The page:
The Government and the Troika have agreed on the sale of State assets worth up to €3bn.

The Bord Gáis Energy business will be sold, however this will not include its gas transmission or distribution systems or the two gas interconnectors.

The Government will also be selling some of ESB's "non-strategic" power generation capacity.

It has decided not to go ahead with the sale of a minority stake in ESB, as had previously been signalled.

The sale of some of forestry body Coillte's assets will be considered, though not the sale of land.

A spokesperson for Coillte said that any sale of company assets "is clearly a matter for the shareholder and the company is focused on getting on with business."

The State will also be selling its remaining 25% shareholding in Aer Lingus if the share price rises.

It said the Aer Lingus move would take place only when market conditions were right and at an acceptable price to Government.

Minister for Public Expenditure & Reform Brendan Howlin said it had been agreed that one-third of any of the proceeds could be used for re-investment in the economy.

There will be no "fire sales" the Government insisted, adding that important transmission and distribution infrastructure will stay in State ownership.

Mr Howlin said that state assets will only be sold when "fair and good prices" can be obtained for them on behalf of the taxpayer.

In a statement, Bord Gáis said it would now engage with the Government and other relevant parties to ensure that the sale of its energy business would generate the maximum value for the State.

Opposition criticises sale plans in the Dáil

Taoiseach Enda Kenny has said he does not envisage that the sale of State assets will happen this year, but the process could begin in 2013.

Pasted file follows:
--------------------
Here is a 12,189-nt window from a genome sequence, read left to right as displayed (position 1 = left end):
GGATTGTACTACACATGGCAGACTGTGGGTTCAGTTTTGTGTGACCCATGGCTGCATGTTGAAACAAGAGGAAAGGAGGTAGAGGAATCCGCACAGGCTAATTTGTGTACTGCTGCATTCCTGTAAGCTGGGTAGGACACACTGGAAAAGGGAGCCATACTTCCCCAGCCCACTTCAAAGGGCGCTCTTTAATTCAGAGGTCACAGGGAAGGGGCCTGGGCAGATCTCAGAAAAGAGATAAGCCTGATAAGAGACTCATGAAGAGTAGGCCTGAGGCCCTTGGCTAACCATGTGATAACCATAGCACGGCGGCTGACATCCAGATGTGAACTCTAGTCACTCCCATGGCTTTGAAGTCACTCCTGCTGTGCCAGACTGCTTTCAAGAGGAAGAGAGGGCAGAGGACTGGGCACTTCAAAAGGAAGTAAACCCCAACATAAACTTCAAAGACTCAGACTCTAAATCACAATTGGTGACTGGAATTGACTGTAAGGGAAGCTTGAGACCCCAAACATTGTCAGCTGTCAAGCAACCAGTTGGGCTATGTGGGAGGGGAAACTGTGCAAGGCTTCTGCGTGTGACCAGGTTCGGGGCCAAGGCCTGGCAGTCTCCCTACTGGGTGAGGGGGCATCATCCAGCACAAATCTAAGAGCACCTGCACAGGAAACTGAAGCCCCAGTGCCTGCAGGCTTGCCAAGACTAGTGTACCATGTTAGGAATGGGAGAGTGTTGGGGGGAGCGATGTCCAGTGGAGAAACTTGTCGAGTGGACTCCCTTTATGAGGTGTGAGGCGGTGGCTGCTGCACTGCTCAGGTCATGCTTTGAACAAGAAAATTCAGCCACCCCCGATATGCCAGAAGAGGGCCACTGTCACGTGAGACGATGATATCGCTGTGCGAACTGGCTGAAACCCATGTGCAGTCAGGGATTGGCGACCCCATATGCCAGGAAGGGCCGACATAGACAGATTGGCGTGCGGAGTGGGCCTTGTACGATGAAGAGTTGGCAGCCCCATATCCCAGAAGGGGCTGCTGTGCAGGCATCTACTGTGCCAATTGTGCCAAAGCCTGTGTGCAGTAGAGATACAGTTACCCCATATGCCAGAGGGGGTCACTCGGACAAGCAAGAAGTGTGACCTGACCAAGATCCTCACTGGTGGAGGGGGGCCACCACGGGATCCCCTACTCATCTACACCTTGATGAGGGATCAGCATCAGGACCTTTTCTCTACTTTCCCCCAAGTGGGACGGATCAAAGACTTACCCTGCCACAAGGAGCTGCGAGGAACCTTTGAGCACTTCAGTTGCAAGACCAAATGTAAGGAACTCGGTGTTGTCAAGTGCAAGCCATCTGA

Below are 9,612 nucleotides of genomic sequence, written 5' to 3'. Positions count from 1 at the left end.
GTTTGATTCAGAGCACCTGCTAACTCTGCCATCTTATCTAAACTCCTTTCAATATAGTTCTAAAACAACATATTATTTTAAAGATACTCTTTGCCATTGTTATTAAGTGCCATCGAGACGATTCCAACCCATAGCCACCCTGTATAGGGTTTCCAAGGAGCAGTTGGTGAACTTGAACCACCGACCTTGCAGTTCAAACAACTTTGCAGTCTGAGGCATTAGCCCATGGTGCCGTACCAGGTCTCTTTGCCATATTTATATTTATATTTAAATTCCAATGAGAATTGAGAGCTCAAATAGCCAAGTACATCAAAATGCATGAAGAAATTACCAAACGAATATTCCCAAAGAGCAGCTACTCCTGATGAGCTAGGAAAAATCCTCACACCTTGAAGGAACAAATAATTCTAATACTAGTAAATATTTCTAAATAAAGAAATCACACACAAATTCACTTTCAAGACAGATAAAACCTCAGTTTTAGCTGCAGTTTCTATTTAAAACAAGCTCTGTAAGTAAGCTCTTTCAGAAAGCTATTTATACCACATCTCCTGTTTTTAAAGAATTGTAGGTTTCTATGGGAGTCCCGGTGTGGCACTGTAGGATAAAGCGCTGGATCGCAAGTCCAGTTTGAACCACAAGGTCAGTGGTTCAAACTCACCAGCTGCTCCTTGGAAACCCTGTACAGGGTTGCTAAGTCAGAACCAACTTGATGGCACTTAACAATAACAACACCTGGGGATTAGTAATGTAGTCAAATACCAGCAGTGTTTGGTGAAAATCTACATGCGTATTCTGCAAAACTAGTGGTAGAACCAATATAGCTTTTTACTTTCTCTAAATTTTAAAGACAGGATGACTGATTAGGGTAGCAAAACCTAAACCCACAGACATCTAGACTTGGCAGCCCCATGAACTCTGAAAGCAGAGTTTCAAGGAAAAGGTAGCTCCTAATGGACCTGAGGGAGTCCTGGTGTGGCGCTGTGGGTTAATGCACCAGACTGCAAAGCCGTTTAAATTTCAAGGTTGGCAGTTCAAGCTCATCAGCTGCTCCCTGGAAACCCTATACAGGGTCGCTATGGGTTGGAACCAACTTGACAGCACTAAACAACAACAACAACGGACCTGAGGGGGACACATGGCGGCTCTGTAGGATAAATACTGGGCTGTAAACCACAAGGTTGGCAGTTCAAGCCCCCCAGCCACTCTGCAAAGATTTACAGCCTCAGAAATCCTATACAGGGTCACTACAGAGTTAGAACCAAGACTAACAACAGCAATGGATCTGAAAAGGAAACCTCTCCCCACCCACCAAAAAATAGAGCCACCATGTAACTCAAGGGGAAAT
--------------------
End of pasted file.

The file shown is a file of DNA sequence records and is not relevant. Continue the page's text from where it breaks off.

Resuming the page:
Mr Kenny was responding to Sinn Féin leader Gerry Adams in the Dáil this morning.

Mr Adams said there was something wrong when the Government was endeavouring to achieve a sale of State assets worth €3bn when it was going to pay €3.1bn to banks next month.

The Taoiseach repeated that agreement had been reached to use one third of the proceeds of the asset sale on job creation, an outcome that was welcomed by Independent TD Shane Ross.

However, Fianna Fáil leader Micheál Martin has accused the Taoiseach of "misleading" people about the sale of State assets.

Mr Martin said there was no mention of the sale of either €2bn or €5bn worth of State assets in the original Memorandum of Understanding with the Troika.

He said the issue was included on foot of Fine Gael party policy and suggested the agreement with the Troika was being mentioned "to appease Labour backbenchers".

Socialist Party TD Joe Higgins described the proposed sale as "treachery".

A number of opposition TDs asked when the Dáil would debate the sale or the legislation necessary to implement it.

The Taoiseach said the Minister for Communications, Energy & Natural Resources would bring proposals on exactly what should be sold to Cabinet by the end of March.

ICTU General Secretary David Begg said he is relieved that the Government is not planning the wholesale sell-off of State assets as had been previously mooted.

However, Mr Begg said he was worried about the sale of Bord Gáis, as energy security is becoming a much more strategic issue for the country.